Let $m, n, q, r \in \mathbb Z$. If $m = qn + r$, show that $\gcd(m, n) = \gcd(n, r)$. Hence justify the Euclidean Algorithm.

I found this question in a past test paper, but cannot seem to find a reference in my textbook that indicates how I can go about "proving" the above statement. Can anyone please point me in the right direction?

  • $\begingroup$ Strategy: Show that the set of common divisors of $m$ and $n$ is the same as the set of common divisors of $n$ and $r$. $\endgroup$ – André Nicolas Aug 19 '15 at 21:20

To Prove $\gcd(m, n) = \gcd (n, r)$ if $m = qn + r$

Let $\gcd(m, n) = d$.

So $d \mid m$ and $d \mid n$ implies $d \mid r$ (read $d$ divides...)

Similarly if $n = q_1r + r_1$ and $d \mid n$ and $d \mid r$ implies $d \mid r_1$.

Note $r_i$ are reducing by each successive terms, hence this algorithm is guaranteed to terminate.

Now suppose the last expression (say algorithm takes $n$ steps) reads like this:

$$r_{n - 3} = q_{n - 3}r_{n - 2} + r_{n - 1}$$ $$r_{n - 2} = q_{n - 2}r_{n - 1} + r_n$$

For uniqueness by the above logic $d \mid r_n$, let $d_1 \mid r_n$ and $d_1 \mid r_{n - 2}$) [$d_1$ is some divisor of $n, r$], therefore $d_1 \mid (q_{n - 2}r_{n - 1})$.

Now $d_1 \mid r_{n - 3}$ because $d_1 \mid r_{n - 2}$ and $d_1 \mid r_{n - 1}$ and so on $d_1 \mid m$ and $d_1 \mid n$.

Therefore $m = nd$ and $m = nd_1$ but by definition $d$ is the greatest divisor, hence $d > d_1$ and we know that since the choice of $d_1$ was arbitrary, we are sure that $d \mid n$ and $d \mid r$ is the greatest possible $d$, hence the proof.

  • $\begingroup$ Whew, that was a lot of work. But you're new here, so I shouldn't mind. $\endgroup$ – Robert Soupe Aug 20 '15 at 3:47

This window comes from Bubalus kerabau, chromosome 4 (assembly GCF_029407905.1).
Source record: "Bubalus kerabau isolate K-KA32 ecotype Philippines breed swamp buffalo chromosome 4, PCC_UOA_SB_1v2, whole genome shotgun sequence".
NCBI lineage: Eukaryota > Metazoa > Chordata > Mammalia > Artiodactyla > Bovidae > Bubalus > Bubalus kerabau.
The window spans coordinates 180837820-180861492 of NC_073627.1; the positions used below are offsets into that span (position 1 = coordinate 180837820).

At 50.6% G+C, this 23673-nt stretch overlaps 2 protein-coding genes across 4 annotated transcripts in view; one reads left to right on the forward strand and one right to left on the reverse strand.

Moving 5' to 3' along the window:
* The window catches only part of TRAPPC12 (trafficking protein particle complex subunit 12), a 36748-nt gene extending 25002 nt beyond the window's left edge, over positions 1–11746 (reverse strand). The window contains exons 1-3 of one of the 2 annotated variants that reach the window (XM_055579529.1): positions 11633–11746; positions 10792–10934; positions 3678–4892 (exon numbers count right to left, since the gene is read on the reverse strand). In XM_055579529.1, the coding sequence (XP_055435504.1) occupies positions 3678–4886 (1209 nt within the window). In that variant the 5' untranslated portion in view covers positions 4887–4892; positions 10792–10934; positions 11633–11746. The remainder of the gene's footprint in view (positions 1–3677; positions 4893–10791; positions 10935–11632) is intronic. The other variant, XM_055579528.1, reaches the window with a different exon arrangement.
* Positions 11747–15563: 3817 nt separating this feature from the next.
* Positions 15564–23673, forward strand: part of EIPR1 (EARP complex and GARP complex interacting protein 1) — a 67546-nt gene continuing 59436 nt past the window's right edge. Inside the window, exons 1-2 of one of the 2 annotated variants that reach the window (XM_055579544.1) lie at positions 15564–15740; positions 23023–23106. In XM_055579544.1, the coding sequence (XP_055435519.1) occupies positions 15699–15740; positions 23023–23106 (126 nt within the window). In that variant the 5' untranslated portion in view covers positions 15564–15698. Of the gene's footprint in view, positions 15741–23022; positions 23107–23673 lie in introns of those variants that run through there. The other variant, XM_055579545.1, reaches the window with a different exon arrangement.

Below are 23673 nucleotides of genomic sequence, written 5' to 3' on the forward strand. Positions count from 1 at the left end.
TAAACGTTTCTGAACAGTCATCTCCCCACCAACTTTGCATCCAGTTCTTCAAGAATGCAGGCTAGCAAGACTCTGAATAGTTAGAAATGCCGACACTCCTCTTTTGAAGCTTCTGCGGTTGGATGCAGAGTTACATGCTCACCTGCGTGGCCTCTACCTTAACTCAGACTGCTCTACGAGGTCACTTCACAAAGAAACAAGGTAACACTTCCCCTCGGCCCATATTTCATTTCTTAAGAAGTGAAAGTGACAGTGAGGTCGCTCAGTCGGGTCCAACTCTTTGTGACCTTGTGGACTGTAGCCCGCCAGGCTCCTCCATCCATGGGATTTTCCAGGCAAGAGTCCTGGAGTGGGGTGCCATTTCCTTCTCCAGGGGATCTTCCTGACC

$m-qn=r$ so if $c$ divides $m$ and $n$ it also divides r. Since this is true for all divisors of $m$ and $n$ it is true for $gcd(m,n)$ and so $gcd(m,n)\le gcd(n,r)$. If $d$ divides $n$ and $r$ then $d$ divides $qn+r$ which equals $m$ so $d$ is a common divisor of $m$ and $n$. Therefore $gcd(n,r)\le gcd(m,n)$ and $gcd(m,n) = gcd(n,r)$



Suppose $d$ divides both $m$ and $n$ (it needn't be the $\gcd$). Then $d$ divides $m+kn$ for any $k \in \mathbb{Z}$.


The following is a demonstration using notions of ring theory.

Let $m,n,q,r\in\mathbb{Z}$ such that $m=qn+r$.

Now consider the ideals $J=m\cdot \mathbb{Z}+n\cdot \mathbb{Z}$ and $J'=n\cdot\mathbb{Z}+r\cdot\mathbb{Z}$. The ring of integer is a principal ideal domain, therefore, since $J$ and $J'$ are ideals, there're $d,d'\in\mathbb{Z}$ such that $J=d\cdot\mathbb{Z}$ and $J'=d'\cdot \mathbb{Z}$. Recalling the definition of $\gcd$(greatest common divisor) it's easy to see that $d=\gcd(m,n)$ and $d'=\gcd(n,r)$ knowing that $d$ and $d'$ are the least positive integers, respectively, of $J$ and $J'$. Therefore to show that $\gcd(m,n)=\gcd(n,r)$ is sufficient to show that $J=J'$.

$j'\in J'\rightarrow \exists x',y'\in\mathbb{Z}: j'=nx'+ry'$

We know that $m=nq+r\Leftrightarrow r=m-nq$, so $j'=nx'+ry'=nx'+(m-nq)y'=my'+n(x'-qy')\in J\Rightarrow J'\subset J$.

$j\in J\rightarrow \exists x,y\in\mathbb{Z}: j=mx+ny$

We know that $m=qn+r$, so $j=mx+ny=(nq+r)x+ny=n(qx+y)+rx\in J'\Rightarrow J\subset J'$.

Since $J'\subset J$ and $J\subset J'$, then we have $J=J'$, which allows us to demonstrate what we want.


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